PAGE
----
North Korea Attacks South

An artillery attack on a South Korean island kills two soldiers, triggering global alarm.
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Smoke billows from Yeonpyeong Island on Tuesday after North Korean artillery shells struck it.
Smoke billows from Yeonpyeong Island on Tuesday after North Korean artillery shells struck it.
Yonhap News

Nuclear-armed North Korea fired artillery shells into South Korea on Tuesday, killing two marines and injuring civilians, and setting off widespread alarm in one of the worst attacks since the Korean War.

The attack drew worldwide condemnation, including from U.N. Secretary-General Ban Ki Moon, and placed South Korea on high military alert.

South Korean troops retaliated with cannon fire and sent jet fighters to the area, close to a disputed maritime border on the west of the divided Korean peninsula and the scene of deadly clashes between the two rivals in the past.

Seoul warned North Korea of "enormous retaliation" if it took more aggressive steps.

South Korean President Lee Myung-Bak's government met in an underground war room in response to what it called an atrocity against civilians.

Three civilians and 17 South Korean soldiers were wounded in the attack on Yeonpyeong Island, just 120 km (75 miles) west of Seoul.

News of the attack shook financial markets across the globe, already unsettled by Ireland's debt woes.

North Korea's supreme command, however, accused South Korea of firing first and vowed "merciless military attacks with no hesitation if the South Korean enemy dares to invade our sea territory..."

South Korea was conducting military drills in the area at the time but said it had not been firing at the North.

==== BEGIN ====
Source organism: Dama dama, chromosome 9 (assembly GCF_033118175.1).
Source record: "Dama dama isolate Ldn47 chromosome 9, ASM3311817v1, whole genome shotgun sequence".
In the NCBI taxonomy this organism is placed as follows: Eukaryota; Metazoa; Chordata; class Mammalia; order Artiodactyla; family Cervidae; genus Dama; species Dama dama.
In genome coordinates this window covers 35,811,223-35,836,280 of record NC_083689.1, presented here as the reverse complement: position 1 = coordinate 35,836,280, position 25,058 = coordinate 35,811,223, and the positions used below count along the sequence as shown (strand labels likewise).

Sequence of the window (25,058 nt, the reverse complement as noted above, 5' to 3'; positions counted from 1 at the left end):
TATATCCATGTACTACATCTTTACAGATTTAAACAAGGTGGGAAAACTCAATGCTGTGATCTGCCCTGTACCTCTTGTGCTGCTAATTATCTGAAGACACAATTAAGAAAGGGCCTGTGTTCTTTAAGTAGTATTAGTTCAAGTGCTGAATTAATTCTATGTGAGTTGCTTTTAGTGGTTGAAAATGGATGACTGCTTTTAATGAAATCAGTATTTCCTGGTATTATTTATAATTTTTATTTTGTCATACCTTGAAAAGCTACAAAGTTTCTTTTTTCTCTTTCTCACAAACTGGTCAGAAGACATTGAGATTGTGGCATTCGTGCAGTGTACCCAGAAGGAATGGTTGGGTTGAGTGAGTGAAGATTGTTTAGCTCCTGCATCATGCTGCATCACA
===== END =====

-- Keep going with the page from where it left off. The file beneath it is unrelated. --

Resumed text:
Technically at war

Map showing the South Korean island that came under artillery attack from its northern neighbor.
Map showing the South Korean island that came under artillery attack from its northern neighbor. RFA

The two Koreas are still technically at war—the Korean War ended only with a truce—and tension rose sharply early this year after Seoul accused the North of torpedoing one of its navy vessels, killing 46 sailors.

But condemnation of Pyongyang poured in from the United States, which has 28,500 troops in South Korea, along with Russia, Japan, and Western Europe.

The U.N. Security Council, which has imposed heavy economic sanctions for previous North Korean nuclear and missile tests, was expected to meet in a couple of days, a French diplomat said.

Washington said it was too early to consider any military response to the North Korean strike but said it was "firmly committed to the defense" of South Korea.

"At this point it's premature to say that we're considering any action," Pentagon spokesman Colonel Dave Lapan told reporters.

President Barack Obama was awakened before dawn with the news and the White House demanded Pyongyang respect an Armistice agreement that ended the 1950-53 Korean war.

Coordinated response

Obama is to speak by telephone with President Lee, as U.S. and South Korean defense chiefs agreed to "coordinate" any response to the attack.

U.S. envoy on North Korea Stephen Bosworth, who was in Beijing, said the United States and China agreed on the need for restraint, after he discussed the incident with Chinese officials.

China—North Korea's sole major ally and source of economic aid—also called for the resumption of stalled six-nation talks aimed at dismantling Pyongyang's nuclear drive.

The North Korean assault came amid tensions over Pyongyang's claim that it has a new uranium enrichment facility and just six weeks after North Korean leader Kim Jong Il unveiled his youngest son, Kim Jong Un, as his heir apparent.

Washington had said it was studying the evidence a group of visiting American scientists used to conclude the North was building the enrichment facility, which presumably could be used to produce fuel for nuclear weapons.

Inter-Korean talks shelved

Yeonpyeong lies just south of the border established by U.N. forces after the war, but north of the sea border claimed by Pyongyang.

Inter-Korean talks scheduled for Thursday, aimed at arranging further reunions of families separated by the war, were shelved, Seoul's unification ministry said.

Russian Foreign Minister Sergei Lavrov warned of "colossal danger" from the new Korean tensions.

"This could degenerate into military actions," he said.

Japanese Prime Minister Naoto Kan ordered his government to prepare for any eventuality.

Reported by Radio Free Asia's Korean Service with contributions from news agencies. Written by Parameswaran Ponnudurai.





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